You are believed: The path toward healing for a survivor.

Posted on: Tue, 04/20/2021 - 15:05


The statistics are staggering.

Nearly 1 in 6 women and 1 in 33 men in the U.S. have experienced sexual assault or attempted sexual assault some time in their lives. While the effects of sexual violence are far reaching, many times taking hold of entire communities, it is the survivor who carries the trauma of their experience. Fortunately, they have options and services available to lead them on a path toward healing.   

Center For Family Services’ Services Empowering Rights of Victims (SERV) program is dedicated to helping victims become survivors. By providing competent, respectful, and empathetic care, SERV helps more than 600 survivors of sexual violence annually throughout Camden, Cumberland, and Gloucester counties.

Providing a safe space for survivors is at the forefront of SERV’s work. By offering confidential and culturally sensitive services, highly trained staff are able to build trust with survivors and help them focus on recovery, self-care, and ultimately, healing.

Healing looks different for every survivor; everyone heals in their own time and in their own way. For many, the first step in the process of healing is feeling believed. At SERV, staff center everything around the voice of survivors. They make survivors feel safe and validated by using active listening, assuring confidentiality, and always believing a survivor’s story because when a survivor is believed, their experience and feelings are validated. It allows them the ability to trust, feel safe, and begin to heal.

SERV recognizes that each survivor’s healing journey is going to be unique to the individual. With that in mind, SERV strives to create an environment to personally accommodate each survivor as they navigate the healing process by creating a safe space where individuals are encouraged to bring themselves to a state of good physical, mental and emotional health. Through counseling and therapy, survivors are given the guidance to believe that their experience is in no way their fault and that no challenge is too big to overcome. For some survivors this may be the biggest challenge they will ever face but with the support of SERV they regain power and control in their lives, two things often lost after a traumatic event, and begin to heal.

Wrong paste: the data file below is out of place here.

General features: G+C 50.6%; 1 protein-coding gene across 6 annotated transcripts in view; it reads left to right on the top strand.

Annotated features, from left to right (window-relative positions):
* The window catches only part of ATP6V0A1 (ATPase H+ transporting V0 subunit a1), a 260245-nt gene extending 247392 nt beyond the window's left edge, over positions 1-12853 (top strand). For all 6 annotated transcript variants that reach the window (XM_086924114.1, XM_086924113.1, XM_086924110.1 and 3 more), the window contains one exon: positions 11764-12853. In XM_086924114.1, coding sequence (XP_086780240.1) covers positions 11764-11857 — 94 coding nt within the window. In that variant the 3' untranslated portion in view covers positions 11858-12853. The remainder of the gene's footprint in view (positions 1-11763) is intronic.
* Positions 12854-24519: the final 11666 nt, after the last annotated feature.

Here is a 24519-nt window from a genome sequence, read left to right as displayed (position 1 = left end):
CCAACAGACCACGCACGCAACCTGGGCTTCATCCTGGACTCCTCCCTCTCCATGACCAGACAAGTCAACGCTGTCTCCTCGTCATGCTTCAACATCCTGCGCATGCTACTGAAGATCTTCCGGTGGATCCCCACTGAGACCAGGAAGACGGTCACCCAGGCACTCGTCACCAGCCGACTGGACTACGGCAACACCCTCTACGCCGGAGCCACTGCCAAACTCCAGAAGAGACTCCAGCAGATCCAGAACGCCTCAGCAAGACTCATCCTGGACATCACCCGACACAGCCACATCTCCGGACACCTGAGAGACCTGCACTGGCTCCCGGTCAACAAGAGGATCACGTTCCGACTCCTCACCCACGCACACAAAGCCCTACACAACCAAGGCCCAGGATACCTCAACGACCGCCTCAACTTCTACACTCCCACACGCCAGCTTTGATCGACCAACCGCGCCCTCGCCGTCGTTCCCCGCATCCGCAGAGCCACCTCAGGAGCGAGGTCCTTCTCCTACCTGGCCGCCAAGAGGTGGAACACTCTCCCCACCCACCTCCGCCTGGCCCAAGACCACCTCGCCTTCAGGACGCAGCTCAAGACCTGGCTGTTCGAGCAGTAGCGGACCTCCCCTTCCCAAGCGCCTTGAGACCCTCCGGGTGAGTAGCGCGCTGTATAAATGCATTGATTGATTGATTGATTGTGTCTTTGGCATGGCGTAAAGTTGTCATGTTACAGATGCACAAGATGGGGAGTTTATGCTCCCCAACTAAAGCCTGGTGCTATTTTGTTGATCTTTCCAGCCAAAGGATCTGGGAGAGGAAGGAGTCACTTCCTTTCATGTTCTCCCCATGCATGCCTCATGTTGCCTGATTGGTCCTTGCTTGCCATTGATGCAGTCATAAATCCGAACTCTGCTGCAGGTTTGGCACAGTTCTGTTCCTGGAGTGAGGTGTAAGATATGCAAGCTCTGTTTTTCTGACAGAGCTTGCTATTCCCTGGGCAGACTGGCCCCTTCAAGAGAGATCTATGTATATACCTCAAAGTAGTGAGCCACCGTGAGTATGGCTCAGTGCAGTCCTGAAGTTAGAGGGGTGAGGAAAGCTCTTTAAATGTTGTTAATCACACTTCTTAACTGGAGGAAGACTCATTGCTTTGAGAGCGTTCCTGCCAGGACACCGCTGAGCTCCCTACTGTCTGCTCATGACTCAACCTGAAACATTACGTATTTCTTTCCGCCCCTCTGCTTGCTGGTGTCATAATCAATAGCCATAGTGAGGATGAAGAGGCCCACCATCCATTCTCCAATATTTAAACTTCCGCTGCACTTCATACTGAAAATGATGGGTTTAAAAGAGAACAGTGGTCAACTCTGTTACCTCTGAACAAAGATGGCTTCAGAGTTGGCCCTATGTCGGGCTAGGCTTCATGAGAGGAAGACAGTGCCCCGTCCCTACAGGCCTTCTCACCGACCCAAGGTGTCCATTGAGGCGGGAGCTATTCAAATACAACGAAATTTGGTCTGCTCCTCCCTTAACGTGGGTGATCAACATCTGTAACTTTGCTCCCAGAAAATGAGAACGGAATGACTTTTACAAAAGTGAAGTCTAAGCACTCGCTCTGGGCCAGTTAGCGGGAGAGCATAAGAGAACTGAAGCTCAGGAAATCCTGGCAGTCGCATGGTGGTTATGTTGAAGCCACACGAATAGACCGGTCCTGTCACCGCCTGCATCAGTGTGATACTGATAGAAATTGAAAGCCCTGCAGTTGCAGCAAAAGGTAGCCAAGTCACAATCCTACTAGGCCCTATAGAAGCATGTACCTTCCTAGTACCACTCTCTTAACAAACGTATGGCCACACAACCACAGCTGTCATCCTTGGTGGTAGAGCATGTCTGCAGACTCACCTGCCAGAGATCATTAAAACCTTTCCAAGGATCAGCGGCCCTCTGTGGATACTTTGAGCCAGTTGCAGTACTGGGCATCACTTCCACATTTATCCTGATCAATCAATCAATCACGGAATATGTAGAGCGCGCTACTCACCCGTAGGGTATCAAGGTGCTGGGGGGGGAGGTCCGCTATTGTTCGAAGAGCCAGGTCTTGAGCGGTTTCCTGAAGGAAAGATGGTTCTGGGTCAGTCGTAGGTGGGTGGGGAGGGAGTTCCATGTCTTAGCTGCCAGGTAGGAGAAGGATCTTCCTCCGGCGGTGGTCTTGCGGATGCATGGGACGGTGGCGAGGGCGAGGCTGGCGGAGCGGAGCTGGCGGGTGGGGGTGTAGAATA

Not only does the navigation of the healing process present differently for each survivor but so does the severity of sexual trauma. SERV advocates are equipped to provide the emotional support to all survivors of sexual violence regardless of how their trauma is presenting; sexual trauma in children and adults is associated with severe psychological consequences. It is important to understand that SERV recognizes the unique ways in which trauma presents itself regardless of the stage in life a survivor is currently in or the stage in life the trauma occurred.

If the sexual trauma occurs during childhood, often times there is an association with post-traumatic stress disorder, depression, eating disorders, and substance abuse. Those that experience this type of trauma at a young age also risk relationship difficulties later in life both sexual and non-sexual. Sexual trauma in adulthood is often times associated with short- and long-term psychological challenges. Short term meaning anxiety and fear for a set of time and then a sudden lack of symptoms from the trauma. Long term affects are often times extremely serious and could mean severe substance use, nonfatal suicidal behavior or threats, sexual dysfunction, depression, and the overall risk of developing mental health problem and perceptions of lack of control. SERV advocates help survivors access these trauma’s so that they do not go untreated and ultimately develop a continuum of care designed to recover so that these symptoms do not become a constant in their lives.  

In addition to providing support to survivors, SERV works within the community to raise awareness about sexual violence, promote prevention efforts, and change long-standing beliefs and attitudes about sexual assault, including the importance of believing survivors. When society as a whole believes in the survivor’s experience, others feel empowered to come out and speak on their experiences. It creates a cycle of education and awareness and a common understanding that sexual assault is never the victim’s fault.   

During the month of April, communities across the country recognize Sexual Assault Awareness Month. Join SERV in their mission to support and empower survivors and educate the community by committing to:

Stand against all forms of sexual violence

Speak out against violence and recognize and intervene in situations that could lead to violence

Empower others to support survivors and to create environments where sexual violence is unacceptable

By working together, and believing survivors we can put an end to sexual violence.


Learn more about SERV

Get involved with Stand.Speak.Empower Campaign

Make a donation in support of a survivor